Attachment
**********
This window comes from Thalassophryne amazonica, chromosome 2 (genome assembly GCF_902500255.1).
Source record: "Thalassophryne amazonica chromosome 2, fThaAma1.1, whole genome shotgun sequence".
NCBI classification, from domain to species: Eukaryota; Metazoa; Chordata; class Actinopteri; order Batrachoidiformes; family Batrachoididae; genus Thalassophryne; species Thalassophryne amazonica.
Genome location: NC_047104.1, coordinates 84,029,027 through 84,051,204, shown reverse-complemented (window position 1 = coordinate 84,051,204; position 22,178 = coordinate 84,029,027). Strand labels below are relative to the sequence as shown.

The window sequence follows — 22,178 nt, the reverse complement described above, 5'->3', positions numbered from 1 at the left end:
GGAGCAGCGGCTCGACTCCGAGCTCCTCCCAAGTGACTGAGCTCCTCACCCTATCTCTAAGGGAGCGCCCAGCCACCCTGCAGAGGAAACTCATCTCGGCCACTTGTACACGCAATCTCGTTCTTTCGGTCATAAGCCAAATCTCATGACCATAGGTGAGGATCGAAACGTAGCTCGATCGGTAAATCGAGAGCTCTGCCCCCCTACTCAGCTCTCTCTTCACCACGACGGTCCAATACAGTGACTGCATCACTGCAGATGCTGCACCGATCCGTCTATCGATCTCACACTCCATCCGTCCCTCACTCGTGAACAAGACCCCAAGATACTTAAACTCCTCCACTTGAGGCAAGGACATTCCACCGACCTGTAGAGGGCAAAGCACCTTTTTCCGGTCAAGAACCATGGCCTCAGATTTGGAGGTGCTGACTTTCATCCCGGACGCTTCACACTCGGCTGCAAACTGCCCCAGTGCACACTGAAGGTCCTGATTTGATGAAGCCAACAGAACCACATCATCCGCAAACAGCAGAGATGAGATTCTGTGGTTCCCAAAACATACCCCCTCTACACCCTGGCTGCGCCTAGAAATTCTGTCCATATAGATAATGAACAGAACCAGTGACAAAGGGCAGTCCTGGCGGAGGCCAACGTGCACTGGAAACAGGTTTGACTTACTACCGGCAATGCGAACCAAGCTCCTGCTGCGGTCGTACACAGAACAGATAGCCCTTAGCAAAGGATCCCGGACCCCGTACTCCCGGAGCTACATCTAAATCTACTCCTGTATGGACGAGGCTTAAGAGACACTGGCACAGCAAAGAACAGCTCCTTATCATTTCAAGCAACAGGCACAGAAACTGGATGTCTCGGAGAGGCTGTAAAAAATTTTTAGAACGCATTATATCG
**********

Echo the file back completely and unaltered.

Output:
This window comes from Thalassophryne amazonica, chromosome 2 (genome assembly GCF_902500255.1).
Source record: "Thalassophryne amazonica chromosome 2, fThaAma1.1, whole genome shotgun sequence".
NCBI classification, from domain to species: Eukaryota; Metazoa; Chordata; class Actinopteri; order Batrachoidiformes; family Batrachoididae; genus Thalassophryne; species Thalassophryne amazonica.
Genome location: NC_047104.1, coordinates 84,029,027 through 84,051,204, shown reverse-complemented (window position 1 = coordinate 84,051,204; position 22,178 = coordinate 84,029,027). Strand labels below are relative to the sequence as shown.

The window sequence follows — 22,178 nt, the reverse complement described above, 5'->3', positions numbered from 1 at the left end:
GGAGCAGCGGCTCGACTCCGAGCTCCTCCCAAGTGACTGAGCTCCTCACCCTATCTCTAAGGGAGCGCCCAGCCACCCTGCAGAGGAAACTCATCTCGGCCACTTGTACACGCAATCTCGTTCTTTCGGTCATAAGCCAAATCTCATGACCATAGGTGAGGATCGAAACGTAGCTCGATCGGTAAATCGAGAGCTCTGCCCCCCTACTCAGCTCTCTCTTCACCACGACGGTCCAATACAGTGACTGCATCACTGCAGATGCTGCACCGATCCGTCTATCGATCTCACACTCCATCCGTCCCTCACTCGTGAACAAGACCCCAAGATACTTAAACTCCTCCACTTGAGGCAAGGACATTCCACCGACCTGTAGAGGGCAAAGCACCTTTTTCCGGTCAAGAACCATGGCCTCAGATTTGGAGGTGCTGACTTTCATCCCGGACGCTTCACACTCGGCTGCAAACTGCCCCAGTGCACACTGAAGGTCCTGATTTGATGAAGCCAACAGAACCACATCATCCGCAAACAGCAGAGATGAGATTCTGTGGTTCCCAAAACATACCCCCTCTACACCCTGGCTGCGCCTAGAAATTCTGTCCATATAGATAATGAACAGAACCAGTGACAAAGGGCAGTCCTGGCGGAGGCCAACGTGCACTGGAAACAGGTTTGACTTACTACCGGCAATGCGAACCAAGCTCCTGCTGCGGTCGTACACAGAACAGATAGCCCTTAGCAAAGGATCCCGGACCCCGTACTCCCGGAGCTACATCTAAATCTACTCCTGTATGGACGAGGCTTAAGAGACACTGGCACAGCAAAGAACAGCTCCTTATCATTTCAAGCAACAGGCACAGAAACTGGATGTCTCGGAGAGGCTGTAAAAAATTTTTAGAACGCATTATATCG